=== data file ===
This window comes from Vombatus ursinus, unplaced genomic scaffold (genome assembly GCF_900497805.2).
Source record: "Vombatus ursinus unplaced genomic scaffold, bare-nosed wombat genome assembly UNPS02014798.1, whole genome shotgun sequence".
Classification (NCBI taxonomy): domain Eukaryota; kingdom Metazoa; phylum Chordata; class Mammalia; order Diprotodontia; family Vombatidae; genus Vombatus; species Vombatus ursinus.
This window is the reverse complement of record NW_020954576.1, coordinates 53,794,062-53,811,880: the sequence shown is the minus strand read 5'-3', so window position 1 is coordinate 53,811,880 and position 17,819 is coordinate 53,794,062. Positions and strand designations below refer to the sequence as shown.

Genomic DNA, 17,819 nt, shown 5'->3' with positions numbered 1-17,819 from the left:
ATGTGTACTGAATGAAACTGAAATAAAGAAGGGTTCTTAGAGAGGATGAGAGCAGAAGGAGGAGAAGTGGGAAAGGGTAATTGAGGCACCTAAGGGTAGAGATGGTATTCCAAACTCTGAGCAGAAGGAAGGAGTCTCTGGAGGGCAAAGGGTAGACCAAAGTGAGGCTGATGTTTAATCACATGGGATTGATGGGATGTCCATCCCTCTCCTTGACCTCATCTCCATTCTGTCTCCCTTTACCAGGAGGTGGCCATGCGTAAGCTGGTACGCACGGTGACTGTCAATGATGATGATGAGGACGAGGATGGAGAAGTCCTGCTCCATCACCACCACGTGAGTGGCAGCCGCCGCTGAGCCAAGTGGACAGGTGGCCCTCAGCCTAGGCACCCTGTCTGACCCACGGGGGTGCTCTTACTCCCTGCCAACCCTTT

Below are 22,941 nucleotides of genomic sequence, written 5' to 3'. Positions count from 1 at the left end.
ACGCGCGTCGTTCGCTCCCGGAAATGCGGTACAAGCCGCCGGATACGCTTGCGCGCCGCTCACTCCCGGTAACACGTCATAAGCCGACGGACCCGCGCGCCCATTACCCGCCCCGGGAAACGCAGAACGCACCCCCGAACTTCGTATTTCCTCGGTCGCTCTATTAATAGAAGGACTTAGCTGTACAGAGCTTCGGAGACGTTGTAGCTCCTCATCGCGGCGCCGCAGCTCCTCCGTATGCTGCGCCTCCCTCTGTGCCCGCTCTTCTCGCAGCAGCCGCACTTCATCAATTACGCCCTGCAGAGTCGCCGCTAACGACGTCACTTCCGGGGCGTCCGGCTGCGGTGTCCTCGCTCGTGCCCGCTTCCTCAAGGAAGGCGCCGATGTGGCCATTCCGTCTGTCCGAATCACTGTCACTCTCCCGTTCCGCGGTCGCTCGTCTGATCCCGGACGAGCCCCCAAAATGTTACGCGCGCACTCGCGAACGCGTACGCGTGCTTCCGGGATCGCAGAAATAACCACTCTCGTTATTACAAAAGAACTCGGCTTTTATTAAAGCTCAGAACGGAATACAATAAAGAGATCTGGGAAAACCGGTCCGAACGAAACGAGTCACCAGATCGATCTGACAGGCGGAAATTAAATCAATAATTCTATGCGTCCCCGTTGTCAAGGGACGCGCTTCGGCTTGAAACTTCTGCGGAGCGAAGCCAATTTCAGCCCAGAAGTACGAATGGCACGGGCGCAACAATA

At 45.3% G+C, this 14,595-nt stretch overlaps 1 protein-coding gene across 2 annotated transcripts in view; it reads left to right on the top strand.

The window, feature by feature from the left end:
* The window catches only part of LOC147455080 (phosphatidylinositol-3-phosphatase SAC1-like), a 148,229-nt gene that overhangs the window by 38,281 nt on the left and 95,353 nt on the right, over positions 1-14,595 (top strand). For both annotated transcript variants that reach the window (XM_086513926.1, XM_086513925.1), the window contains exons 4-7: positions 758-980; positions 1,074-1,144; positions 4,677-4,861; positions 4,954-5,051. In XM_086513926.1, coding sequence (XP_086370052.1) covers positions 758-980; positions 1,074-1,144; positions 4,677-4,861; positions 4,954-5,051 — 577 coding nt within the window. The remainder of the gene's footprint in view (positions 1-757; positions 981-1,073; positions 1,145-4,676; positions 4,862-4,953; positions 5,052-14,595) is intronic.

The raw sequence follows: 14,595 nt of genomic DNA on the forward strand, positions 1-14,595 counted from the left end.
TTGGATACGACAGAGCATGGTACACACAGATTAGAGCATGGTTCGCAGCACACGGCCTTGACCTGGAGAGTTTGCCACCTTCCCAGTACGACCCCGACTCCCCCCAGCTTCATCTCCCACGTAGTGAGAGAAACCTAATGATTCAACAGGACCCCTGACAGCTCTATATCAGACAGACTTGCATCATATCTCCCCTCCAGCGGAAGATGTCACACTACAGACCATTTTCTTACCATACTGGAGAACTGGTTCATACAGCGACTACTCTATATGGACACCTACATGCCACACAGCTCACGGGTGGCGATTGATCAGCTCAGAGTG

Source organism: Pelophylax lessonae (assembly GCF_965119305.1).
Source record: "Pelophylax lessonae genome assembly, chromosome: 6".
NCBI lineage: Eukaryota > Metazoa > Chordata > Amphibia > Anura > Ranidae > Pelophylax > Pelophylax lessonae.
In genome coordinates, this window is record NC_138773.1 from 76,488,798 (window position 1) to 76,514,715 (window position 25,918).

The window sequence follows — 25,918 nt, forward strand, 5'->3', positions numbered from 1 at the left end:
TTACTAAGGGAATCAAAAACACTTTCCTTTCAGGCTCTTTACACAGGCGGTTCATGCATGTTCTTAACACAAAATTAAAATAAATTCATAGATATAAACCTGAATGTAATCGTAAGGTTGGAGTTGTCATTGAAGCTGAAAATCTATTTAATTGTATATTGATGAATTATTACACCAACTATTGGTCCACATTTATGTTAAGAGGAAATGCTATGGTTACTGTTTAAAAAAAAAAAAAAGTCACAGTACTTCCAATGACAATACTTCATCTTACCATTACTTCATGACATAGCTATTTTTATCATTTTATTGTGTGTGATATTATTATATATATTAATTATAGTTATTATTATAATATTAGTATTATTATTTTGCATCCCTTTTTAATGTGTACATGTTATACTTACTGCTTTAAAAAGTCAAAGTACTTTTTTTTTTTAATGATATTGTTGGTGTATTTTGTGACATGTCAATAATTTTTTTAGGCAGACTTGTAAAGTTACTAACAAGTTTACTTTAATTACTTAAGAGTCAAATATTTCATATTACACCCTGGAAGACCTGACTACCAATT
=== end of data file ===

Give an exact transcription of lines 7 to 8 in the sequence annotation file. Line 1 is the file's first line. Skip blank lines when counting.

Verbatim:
Below are 22,941 nucleotides of genomic sequence, written 5' to 3'. Positions count from 1 at the left end.
ACGCGCGTCGTTCGCTCCCGGAAATGCGGTACAAGCCGCCGGATACGCTTGCGCGCCGCTCACTCCCGGTAACACGTCATAAGCCGACGGACCCGCGCGCCCATTACCCGCCCCGGGAAACGCAGAACGCACCCCCGAACTTCGTATTTCCTCGGTCGCTCTATTAATAGAAGGACTTAGCTGTACAGAGCTTCGGAGACGTTGTAGCTCCTCATCGCGGCGCCGCAGCTCCTCCGTATGCTGCGCCTCCCTCTGTGCCCGCTCTTCTCGCAGCAGCCGCACTTCATCAATTACGCCCTGCAGAGTCGCCGCTAACGACGTCACTTCCGGGGCGTCCGGCTGCGGTGTCCTCGCTCGTGCCCGCTTCCTCAAGGAAGGCGCCGATGTGGCCATTCCGTCTGTCCGAATCACTGTCACTCTCCCGTTCCGCGGTCGCTCGTCTGATCCCGGACGAGCCCCCAAAATGTTACGCGCGCACTCGCGAACGCGTACGCGTGCTTCCGGGATCGCAGAAATAACCACTCTCGTTATTACAAAAGAACTCGGCTTTTATTAAAGCTCAGAACGGAATACAATAAAGAGATCTGGGAAAACCGGTCCGAACGAAACGAGTCACCAGATCGATCTGACAGGCGGAAATTAAATCAATAATTCTATGCGTCCCCGTTGTCAAGGGACGCGCTTCGGCTTGAAACTTCTGCGGAGCGAAGCCAATTTCAGCCCAGAAGTACGAATGGCACGGGCGCAACAATA